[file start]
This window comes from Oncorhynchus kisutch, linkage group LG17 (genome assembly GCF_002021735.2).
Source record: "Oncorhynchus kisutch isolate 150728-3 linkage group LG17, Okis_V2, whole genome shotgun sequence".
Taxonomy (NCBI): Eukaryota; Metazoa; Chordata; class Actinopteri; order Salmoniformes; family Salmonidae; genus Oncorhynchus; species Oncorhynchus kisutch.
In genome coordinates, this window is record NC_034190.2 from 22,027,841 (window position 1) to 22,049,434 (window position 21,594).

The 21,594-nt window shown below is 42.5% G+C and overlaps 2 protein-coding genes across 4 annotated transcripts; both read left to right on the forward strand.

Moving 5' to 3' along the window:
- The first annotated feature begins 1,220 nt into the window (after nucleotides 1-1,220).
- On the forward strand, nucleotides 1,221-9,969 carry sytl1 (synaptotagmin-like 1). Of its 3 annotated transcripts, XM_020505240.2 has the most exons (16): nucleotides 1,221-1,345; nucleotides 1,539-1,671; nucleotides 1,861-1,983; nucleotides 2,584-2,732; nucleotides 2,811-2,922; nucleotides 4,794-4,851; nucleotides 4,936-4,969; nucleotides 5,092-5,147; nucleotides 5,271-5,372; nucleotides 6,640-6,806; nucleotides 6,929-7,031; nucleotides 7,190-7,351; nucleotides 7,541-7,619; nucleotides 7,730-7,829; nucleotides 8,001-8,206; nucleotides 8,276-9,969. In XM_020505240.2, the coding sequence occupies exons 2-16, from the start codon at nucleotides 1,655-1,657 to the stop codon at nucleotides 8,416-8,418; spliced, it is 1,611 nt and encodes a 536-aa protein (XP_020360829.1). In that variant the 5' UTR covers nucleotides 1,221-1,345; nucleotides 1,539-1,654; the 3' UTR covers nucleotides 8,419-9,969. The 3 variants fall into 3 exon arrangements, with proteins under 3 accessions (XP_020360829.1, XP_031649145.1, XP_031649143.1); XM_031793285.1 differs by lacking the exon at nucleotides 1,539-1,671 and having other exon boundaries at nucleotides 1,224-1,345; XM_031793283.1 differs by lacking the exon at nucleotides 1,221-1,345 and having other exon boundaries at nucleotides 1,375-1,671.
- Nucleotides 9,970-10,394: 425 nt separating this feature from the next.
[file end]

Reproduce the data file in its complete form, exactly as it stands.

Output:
This window comes from Oncorhynchus kisutch, linkage group LG17 (genome assembly GCF_002021735.2).
Source record: "Oncorhynchus kisutch isolate 150728-3 linkage group LG17, Okis_V2, whole genome shotgun sequence".
Taxonomy (NCBI): Eukaryota; Metazoa; Chordata; class Actinopteri; order Salmoniformes; family Salmonidae; genus Oncorhynchus; species Oncorhynchus kisutch.
In genome coordinates, this window is record NC_034190.2 from 22,027,841 (window position 1) to 22,049,434 (window position 21,594).

The 21,594-nt window shown below is 42.5% G+C and overlaps 2 protein-coding genes across 4 annotated transcripts; both read left to right on the forward strand.

Moving 5' to 3' along the window:
- The first annotated feature begins 1,220 nt into the window (after nucleotides 1-1,220).
- On the forward strand, nucleotides 1,221-9,969 carry sytl1 (synaptotagmin-like 1). Of its 3 annotated transcripts, XM_020505240.2 has the most exons (16): nucleotides 1,221-1,345; nucleotides 1,539-1,671; nucleotides 1,861-1,983; nucleotides 2,584-2,732; nucleotides 2,811-2,922; nucleotides 4,794-4,851; nucleotides 4,936-4,969; nucleotides 5,092-5,147; nucleotides 5,271-5,372; nucleotides 6,640-6,806; nucleotides 6,929-7,031; nucleotides 7,190-7,351; nucleotides 7,541-7,619; nucleotides 7,730-7,829; nucleotides 8,001-8,206; nucleotides 8,276-9,969. In XM_020505240.2, the coding sequence occupies exons 2-16, from the start codon at nucleotides 1,655-1,657 to the stop codon at nucleotides 8,416-8,418; spliced, it is 1,611 nt and encodes a 536-aa protein (XP_020360829.1). In that variant the 5' UTR covers nucleotides 1,221-1,345; nucleotides 1,539-1,654; the 3' UTR covers nucleotides 8,419-9,969. The 3 variants fall into 3 exon arrangements, with proteins under 3 accessions (XP_020360829.1, XP_031649145.1, XP_031649143.1); XM_031793285.1 differs by lacking the exon at nucleotides 1,539-1,671 and having other exon boundaries at nucleotides 1,224-1,345; XM_031793283.1 differs by lacking the exon at nucleotides 1,221-1,345 and having other exon boundaries at nucleotides 1,375-1,671.
- Nucleotides 9,970-10,394: 425 nt separating this feature from the next.